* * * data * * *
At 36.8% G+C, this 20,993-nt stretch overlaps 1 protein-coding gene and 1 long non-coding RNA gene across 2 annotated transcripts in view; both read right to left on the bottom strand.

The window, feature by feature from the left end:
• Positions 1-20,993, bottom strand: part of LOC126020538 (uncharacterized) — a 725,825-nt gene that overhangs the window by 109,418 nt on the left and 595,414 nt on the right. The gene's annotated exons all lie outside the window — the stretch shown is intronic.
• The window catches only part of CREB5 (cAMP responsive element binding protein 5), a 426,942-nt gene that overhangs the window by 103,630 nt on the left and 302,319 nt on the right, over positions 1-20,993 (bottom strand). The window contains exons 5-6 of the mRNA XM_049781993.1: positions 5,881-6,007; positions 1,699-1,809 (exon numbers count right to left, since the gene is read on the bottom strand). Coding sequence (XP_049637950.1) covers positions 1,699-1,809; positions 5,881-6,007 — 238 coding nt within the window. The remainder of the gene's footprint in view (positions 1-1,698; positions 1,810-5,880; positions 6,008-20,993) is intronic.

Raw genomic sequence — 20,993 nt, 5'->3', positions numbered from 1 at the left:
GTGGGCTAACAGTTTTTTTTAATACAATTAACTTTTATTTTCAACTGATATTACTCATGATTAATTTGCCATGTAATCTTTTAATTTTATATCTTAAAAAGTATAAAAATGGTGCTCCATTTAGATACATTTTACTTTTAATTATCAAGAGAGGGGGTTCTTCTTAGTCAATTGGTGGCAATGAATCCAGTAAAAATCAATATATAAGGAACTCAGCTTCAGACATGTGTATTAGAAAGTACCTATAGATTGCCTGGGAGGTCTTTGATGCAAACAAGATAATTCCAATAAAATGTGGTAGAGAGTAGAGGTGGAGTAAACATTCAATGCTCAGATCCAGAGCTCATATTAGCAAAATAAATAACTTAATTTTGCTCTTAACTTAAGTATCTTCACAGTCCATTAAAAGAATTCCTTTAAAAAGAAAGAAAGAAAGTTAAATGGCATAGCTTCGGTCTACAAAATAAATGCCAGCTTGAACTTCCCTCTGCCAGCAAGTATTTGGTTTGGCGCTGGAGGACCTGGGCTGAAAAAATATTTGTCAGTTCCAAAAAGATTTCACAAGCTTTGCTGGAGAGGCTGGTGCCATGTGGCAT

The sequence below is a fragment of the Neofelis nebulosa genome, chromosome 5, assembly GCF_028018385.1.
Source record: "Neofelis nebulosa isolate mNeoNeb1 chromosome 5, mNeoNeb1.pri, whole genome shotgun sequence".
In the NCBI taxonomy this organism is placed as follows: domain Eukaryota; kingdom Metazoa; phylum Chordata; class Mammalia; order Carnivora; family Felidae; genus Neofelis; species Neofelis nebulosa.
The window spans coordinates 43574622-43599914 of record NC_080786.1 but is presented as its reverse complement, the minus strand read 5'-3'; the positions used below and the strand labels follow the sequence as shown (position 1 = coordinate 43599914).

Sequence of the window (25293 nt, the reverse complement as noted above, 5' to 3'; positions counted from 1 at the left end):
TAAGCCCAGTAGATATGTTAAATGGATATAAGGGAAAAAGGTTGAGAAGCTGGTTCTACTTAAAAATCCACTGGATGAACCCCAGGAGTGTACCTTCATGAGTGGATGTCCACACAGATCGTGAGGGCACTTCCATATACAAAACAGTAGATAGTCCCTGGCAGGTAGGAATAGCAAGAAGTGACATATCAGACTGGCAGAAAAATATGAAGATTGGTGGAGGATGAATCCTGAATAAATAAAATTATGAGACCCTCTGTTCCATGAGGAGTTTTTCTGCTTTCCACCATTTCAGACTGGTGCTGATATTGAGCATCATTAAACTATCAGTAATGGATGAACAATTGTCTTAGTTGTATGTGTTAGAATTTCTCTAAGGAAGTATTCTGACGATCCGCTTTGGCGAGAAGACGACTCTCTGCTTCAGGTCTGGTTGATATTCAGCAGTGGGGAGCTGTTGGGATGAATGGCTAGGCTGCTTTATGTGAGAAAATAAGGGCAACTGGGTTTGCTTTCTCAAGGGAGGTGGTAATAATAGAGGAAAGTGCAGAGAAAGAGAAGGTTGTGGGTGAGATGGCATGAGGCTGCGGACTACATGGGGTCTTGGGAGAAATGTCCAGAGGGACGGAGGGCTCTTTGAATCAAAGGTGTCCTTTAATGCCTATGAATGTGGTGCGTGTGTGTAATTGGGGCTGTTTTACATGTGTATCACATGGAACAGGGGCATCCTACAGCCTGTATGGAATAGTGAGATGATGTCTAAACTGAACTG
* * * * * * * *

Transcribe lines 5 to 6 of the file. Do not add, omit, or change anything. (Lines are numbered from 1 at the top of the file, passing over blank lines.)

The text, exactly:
Raw genomic sequence — 20,993 nt, 5'->3', positions numbered from 1 at the left:
GTGGGCTAACAGTTTTTTTTAATACAATTAACTTTTATTTTCAACTGATATTACTCATGATTAATTTGCCATGTAATCTTTTAATTTTATATCTTAAAAAGTATAAAAATGGTGCTCCATTTAGATACATTTTACTTTTAATTATCAAGAGAGGGGGTTCTTCTTAGTCAATTGGTGGCAATGAATCCAGTAAAAATCAATATATAAGGAACTCAGCTTCAGACATGTGTATTAGAAAGTACCTATAGATTGCCTGGGAGGTCTTTGATGCAAACAAGATAATTCCAATAAAATGTGGTAGAGAGTAGAGGTGGAGTAAACATTCAATGCTCAGATCCAGAGCTCATATTAGCAAAATAAATAACTTAATTTTGCTCTTAACTTAAGTATCTTCACAGTCCATTAAAAGAATTCCTTTAAAAAGAAAGAAAGAAAGTTAAATGGCATAGCTTCGGTCTACAAAATAAATGCCAGCTTGAACTTCCCTCTGCCAGCAAGTATTTGGTTTGGCGCTGGAGGACCTGGGCTGAAAAAATATTTGTCAGTTCCAAAAAGATTTCACAAGCTTTGCTGGAGAGGCTGGTGCCATGTGGCAT